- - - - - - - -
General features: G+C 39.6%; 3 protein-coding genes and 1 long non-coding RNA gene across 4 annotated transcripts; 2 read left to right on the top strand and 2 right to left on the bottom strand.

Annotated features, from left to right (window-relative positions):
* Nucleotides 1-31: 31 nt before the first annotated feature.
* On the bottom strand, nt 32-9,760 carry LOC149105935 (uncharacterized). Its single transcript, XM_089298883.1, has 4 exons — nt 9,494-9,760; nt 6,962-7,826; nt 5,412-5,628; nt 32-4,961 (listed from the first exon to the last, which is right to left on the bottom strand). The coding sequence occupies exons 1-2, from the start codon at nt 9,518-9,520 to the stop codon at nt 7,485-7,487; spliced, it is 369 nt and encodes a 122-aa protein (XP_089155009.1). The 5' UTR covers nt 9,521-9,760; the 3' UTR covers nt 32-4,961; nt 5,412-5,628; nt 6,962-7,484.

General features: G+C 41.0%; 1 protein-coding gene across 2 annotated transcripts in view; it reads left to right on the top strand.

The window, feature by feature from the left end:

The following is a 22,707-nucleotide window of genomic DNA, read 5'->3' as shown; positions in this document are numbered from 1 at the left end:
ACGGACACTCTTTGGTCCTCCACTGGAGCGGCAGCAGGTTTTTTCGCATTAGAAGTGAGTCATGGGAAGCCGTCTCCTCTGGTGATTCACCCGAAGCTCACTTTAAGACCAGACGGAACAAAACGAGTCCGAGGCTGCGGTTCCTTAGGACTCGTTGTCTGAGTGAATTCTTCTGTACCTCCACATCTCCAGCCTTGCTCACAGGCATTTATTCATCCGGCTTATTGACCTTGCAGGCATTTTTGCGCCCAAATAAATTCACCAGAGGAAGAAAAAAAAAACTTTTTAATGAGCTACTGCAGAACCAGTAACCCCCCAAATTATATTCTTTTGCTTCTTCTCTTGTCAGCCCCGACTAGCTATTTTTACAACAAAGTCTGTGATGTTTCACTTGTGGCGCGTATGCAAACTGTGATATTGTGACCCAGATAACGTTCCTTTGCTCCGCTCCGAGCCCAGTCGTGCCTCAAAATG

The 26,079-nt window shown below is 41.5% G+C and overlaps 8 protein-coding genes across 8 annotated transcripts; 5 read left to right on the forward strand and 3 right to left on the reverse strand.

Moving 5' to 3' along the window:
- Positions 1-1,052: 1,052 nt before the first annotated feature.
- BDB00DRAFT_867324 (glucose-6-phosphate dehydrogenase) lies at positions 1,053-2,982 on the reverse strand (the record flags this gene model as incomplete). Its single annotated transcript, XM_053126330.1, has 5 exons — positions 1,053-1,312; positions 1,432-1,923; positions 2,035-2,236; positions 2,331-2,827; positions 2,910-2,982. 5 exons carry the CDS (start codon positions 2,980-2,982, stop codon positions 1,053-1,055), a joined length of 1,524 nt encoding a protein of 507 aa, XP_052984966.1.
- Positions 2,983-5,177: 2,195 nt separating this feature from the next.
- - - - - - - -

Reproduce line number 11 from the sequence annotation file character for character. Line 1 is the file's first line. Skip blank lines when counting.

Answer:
- Positions 1-1,052: 1,052 nt before the first annotated feature.